JM: One of my favorite things you've written is about love.
RG: Which one? The New York Times piece?
JM: Yes. Called "Where the Hell Is the Love of My Life?" You wrote, "As for soul mates, I did not believe such a thing existed until I did." How do you define a soul mate?
RG: I think a soul mate is just that person with whom you feel entirely complete. When you're with them, the world falls away. Your problems, they don't disappear, but you feel like you can handle them.
They're just that person, the one person in the world that you feel this incredibly intense connection with, and that connection can never be broken whether you're together or not.
JM: Is it difficult to write about love?
RG: I do find it difficult to write about love because love is so complicated. It's also just incredibly simple. It's also very private. It's challenging to write about love and maintain some semblance of privacy, which is why I actually don't write about my relationships. It's just too much to put stuff out in the world.
I make deliberate choices, but I don't want to expose the best parts of my life and the most private parts of my life to people who are really insensitive and not at all equipped to respect boundaries and things like that.
Also, you just want to save something back for yourself. I struggle for that reason, but also because how do you name this unnamable thing, this overwhelming and all-encompassing thing? How do you do it without sounding like a romance novel?
JM: We end up repeating the same clichés.
RG: Oh, absolutely. We just go with the clichés because that's the best available tool that we have for articulating this experience of being so overwhelmed by your feelings for someone else.
JM: When you say that it's one of the best parts of your life and you don't want to write about that, I think that makes you pretty unique as a writer.
RG: Yeah, I think so. I mean, I think a lot of times women, especially, and queer writers, we're expected to cannibalize ourselves and give everything of our existence to the reader. When I decided that I was going to write about sexual violence, sex, politics, the body, and things like that, I knew I was going to have to have very firm boundaries, or I was going to end up cannibalizing myself in ways that would ultimately end up being really uncomfortable and untenable.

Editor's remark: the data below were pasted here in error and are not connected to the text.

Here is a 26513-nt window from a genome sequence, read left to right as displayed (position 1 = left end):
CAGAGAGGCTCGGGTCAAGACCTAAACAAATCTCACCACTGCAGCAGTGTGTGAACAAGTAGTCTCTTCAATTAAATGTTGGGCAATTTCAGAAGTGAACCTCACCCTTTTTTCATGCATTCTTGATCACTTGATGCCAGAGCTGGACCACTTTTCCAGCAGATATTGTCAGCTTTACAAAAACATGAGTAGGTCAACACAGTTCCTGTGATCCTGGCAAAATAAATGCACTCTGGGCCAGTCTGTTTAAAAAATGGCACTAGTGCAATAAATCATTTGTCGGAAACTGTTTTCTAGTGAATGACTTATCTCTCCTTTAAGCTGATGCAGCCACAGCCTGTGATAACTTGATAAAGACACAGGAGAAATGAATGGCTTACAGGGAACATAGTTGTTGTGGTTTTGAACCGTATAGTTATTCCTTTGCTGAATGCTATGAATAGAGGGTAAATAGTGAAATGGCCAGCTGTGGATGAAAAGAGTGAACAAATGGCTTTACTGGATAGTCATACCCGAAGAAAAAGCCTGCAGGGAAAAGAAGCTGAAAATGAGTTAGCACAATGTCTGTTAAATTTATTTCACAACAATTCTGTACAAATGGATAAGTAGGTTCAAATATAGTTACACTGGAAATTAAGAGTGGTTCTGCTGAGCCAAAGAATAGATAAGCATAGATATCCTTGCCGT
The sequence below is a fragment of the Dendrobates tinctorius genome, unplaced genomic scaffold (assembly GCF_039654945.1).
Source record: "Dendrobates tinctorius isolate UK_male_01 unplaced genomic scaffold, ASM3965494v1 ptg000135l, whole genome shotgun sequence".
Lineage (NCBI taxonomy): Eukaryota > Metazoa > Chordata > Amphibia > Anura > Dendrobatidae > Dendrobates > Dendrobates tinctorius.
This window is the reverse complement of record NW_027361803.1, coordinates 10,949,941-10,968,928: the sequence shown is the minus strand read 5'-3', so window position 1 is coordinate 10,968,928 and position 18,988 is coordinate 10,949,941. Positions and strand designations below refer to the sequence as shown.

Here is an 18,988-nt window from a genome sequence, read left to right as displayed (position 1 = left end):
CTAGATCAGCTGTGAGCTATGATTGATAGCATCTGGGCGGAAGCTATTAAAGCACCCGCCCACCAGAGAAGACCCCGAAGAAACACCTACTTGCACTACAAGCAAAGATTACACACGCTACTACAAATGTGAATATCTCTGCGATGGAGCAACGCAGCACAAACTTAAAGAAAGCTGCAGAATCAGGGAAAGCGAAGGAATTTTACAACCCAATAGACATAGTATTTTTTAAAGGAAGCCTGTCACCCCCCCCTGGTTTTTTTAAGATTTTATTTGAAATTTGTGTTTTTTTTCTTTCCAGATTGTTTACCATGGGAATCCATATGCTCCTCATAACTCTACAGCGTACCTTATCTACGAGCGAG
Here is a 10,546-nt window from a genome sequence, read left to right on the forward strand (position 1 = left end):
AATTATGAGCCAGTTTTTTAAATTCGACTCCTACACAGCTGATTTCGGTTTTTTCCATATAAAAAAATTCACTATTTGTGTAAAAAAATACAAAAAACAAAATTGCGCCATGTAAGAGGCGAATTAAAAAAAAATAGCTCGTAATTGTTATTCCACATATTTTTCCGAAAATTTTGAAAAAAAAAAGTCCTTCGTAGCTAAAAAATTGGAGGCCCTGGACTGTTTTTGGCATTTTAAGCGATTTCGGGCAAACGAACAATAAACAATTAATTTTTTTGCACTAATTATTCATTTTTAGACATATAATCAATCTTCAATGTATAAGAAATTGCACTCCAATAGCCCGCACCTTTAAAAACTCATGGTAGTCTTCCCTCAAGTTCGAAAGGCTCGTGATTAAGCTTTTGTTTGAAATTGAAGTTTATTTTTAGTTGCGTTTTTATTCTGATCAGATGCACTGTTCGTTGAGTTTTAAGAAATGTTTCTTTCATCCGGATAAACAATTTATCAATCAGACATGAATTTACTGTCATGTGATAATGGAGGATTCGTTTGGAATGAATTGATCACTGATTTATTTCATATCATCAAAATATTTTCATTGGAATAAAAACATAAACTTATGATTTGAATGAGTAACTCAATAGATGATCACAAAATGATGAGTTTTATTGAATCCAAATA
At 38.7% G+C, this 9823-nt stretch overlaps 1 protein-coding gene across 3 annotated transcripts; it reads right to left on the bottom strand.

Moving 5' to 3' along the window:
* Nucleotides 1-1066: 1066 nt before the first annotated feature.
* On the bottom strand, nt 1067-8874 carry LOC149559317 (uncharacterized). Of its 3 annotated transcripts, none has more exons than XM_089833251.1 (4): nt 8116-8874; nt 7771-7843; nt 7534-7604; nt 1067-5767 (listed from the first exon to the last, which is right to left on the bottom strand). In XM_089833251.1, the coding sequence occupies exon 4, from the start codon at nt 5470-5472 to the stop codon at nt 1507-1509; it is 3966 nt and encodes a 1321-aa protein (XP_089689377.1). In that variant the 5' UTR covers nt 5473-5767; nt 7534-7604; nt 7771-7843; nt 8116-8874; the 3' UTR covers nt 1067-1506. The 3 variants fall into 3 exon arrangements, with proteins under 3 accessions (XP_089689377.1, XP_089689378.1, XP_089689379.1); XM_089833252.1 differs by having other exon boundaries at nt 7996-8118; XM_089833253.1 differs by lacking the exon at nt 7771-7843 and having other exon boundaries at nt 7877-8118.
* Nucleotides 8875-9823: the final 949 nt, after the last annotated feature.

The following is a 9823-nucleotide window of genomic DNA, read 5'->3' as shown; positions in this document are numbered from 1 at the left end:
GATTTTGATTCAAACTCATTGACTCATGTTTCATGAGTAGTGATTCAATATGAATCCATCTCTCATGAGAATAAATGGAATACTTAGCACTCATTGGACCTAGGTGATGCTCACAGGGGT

I just made that decision and I've stuck to it, and it's served me really well. I highly recommend it to everyone who asks me for advice of, how do I do this?
JM: I tend to hear people say, "If you're dating me, you're content."
RG: Yeah. I think that's insane. Why would you do that? That means you don't...I guess that's a judgment, but how much do you value your relationship if you look at it as content?
My relationship is not content. My relationship is the safe harbor from content. I know that when I'm with her, I don't have to think about my audience and my following and my work. I can just be myself, the most genuine version of myself, and I know that that most genuine version of myself will be accepted. That's really freeing. I don't ever think about making it into content.
JM: You have a ring on your left finger. Are you engaged?
RG: Not yet. No, not yet.
JM: One day?
RG: Someday. Yeah, definitely.
JM: When you wrote that you did not know that soul mates existed until you did, were you referring to your current relationship?
RG: No, I wasn't. Different relationship.
JM: When a relationship ends, does your love for that person continue forever?
RG: Absolutely. Well, not every ex. There's plenty of exes for whom I have no feeling or really hard feelings. But I think for some people, especially someone who is a soul mate, those feelings never go away, which is why it's such a powerful relationship.
JM: So we can have multiple soul mates?